Man-listening-to-Gramophone-DetailedA programmer on Mobileread has come out with a new Calibre plugin that will enable text-to-speech from Calibre’s book viewer software. The plugin uses Windows’s built-in text-to-speech system so only works on Windows, and is pretty primitive thus far—the programmer said he just wrote it over a weekend and called it a “very rough alpha.” Still, it shows some promise.

To install it, download the zip file from the Mobileread forum post, then launch Calibre. Click on the gears-meshing “Preferences” icon at the top right of the screen,  then click on the green puzzle piece “Plugins” at the bottom of this window. Choose “Load plugin from file” at lower right, then navigate to where you saved that zip file. You don’t need to unzip it; Calibre takes care of all that.

Calibre will give you a warning about plugins potentially containing malicious software. This one probably doesn’t, but it’s worth remembering any time you install a third-party tool.

Once you’ve installed it, you may need to restart Calibre for it to show up. Once you have, pick a book and double-click it to launch Calibre’s e-book viewer, then look at the bottom of the sidebar of icons on the left. At the bottom, you’ll find three new options: “play/pause,” “select mode,” and “stop.” (You may need to resize the viewer window to give them room to show up.)

Hitting “play/pause” will start your computer reading at the top of the current screen; it will highlight the current paragraph as it reads. “Select mode” will allow you to select individual paragraphs to be read aloud, and “stop” will stop reading. It uses whatever text-to-speech software you have installed on Windows—the basic system software, if nothing else. You can change the settings for that in the “Speech Recognition” control panel on Windows; in Windows 10, simply hit the start button and type “Speech Recognition” and pick the option that says “Control Panel” underneath it.

When I tried it with either the male or female Windows system voice, it read out the text with strange, William Shatner-like pauses in odd places. “Mr. and Mrs. Dursley, of…number four, Privet Drive were proud to say that they were…perfectly normal, thank you very much.” But that’s probably an artifact of the way Windows does text-to-speech itself.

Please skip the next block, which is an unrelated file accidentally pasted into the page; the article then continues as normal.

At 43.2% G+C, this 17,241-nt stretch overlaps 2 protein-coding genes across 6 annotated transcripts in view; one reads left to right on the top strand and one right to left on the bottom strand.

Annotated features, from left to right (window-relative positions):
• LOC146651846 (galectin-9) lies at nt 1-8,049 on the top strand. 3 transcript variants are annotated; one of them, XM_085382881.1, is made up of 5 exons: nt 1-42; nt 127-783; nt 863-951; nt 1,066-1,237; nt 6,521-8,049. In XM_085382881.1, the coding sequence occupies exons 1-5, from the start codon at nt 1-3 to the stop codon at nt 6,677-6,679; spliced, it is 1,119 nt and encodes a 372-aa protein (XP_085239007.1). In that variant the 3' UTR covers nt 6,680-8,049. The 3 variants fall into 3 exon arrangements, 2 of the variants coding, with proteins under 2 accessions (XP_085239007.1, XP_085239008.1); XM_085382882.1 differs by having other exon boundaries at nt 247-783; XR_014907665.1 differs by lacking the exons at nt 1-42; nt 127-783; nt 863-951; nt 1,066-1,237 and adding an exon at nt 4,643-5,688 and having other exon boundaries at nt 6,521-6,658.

Even though major e-readers like the Kindle Windows app don’t support it, this is far from the only text-to-speech option available for e-books on Windows computers. If you’re not using Calibre, the free Natural Reader application can use the Windows system voices to read EPUB files, and does so without the awkward pauses I noticed in Calibre (though it does have its own other awkward pauses and timing issues). FBReader also has a text-to-speech plugin available. Of course, you’d have to crack the DRM on commercial DRM-laden e-books to use it with these systems, for which you’d probably be using Calibre anyway.

I’m not a huge fan of text-to-speech, as the “uncanny valley” effect of computer voices tends to pull me out of the book. But for those who don’t mind that, and don’t want to bother with additional software, it’s good that Calibre now has that option available, too. Hopefully the plugin will improve as the programmer continues to work on it.

(Found via The Digital Reader.)


  1. Mac users might use the App Store app and search for “text to speech.” Since text to speech is built into OS X, there are quite a few such apps. Check out the descriptions and reviews to find what’s best for you.

    I’d suggest looking for one that can output in an audiobook format. Why get stuck in front of your computer listening when it’s a nice day and you could be out walking and listening on your smartphone?

    Text to speech is also great if you have some health issue that makes reading difficult. I was once so sick, I spent an entire day lying in bed, utterly miserable, listening to a book via text-to-speech. I didn’t even have the energy to read.

    Finally, there are free sources of audiobooks, including:

    Their human readers are more natural than text to speech. Both have smartphone apps that make downloading and listening easier.

    Keep in mind that, while Librivox depends on volunteer readers, many are quite good. The one for Anne of Green Gables sounds just like the young Anne might have sounded. The one for Mark Twain’s Roughing It also fits the part perfectly. Librivox is also experimenting with having several readers for a book, with each taking a part. You may find you like that.

    Finally, if you’re a writer, listening to what you write via text to speech is a good way to catch typos that your eyes may fail to catch.

    –Mike Perry, Inkling Books

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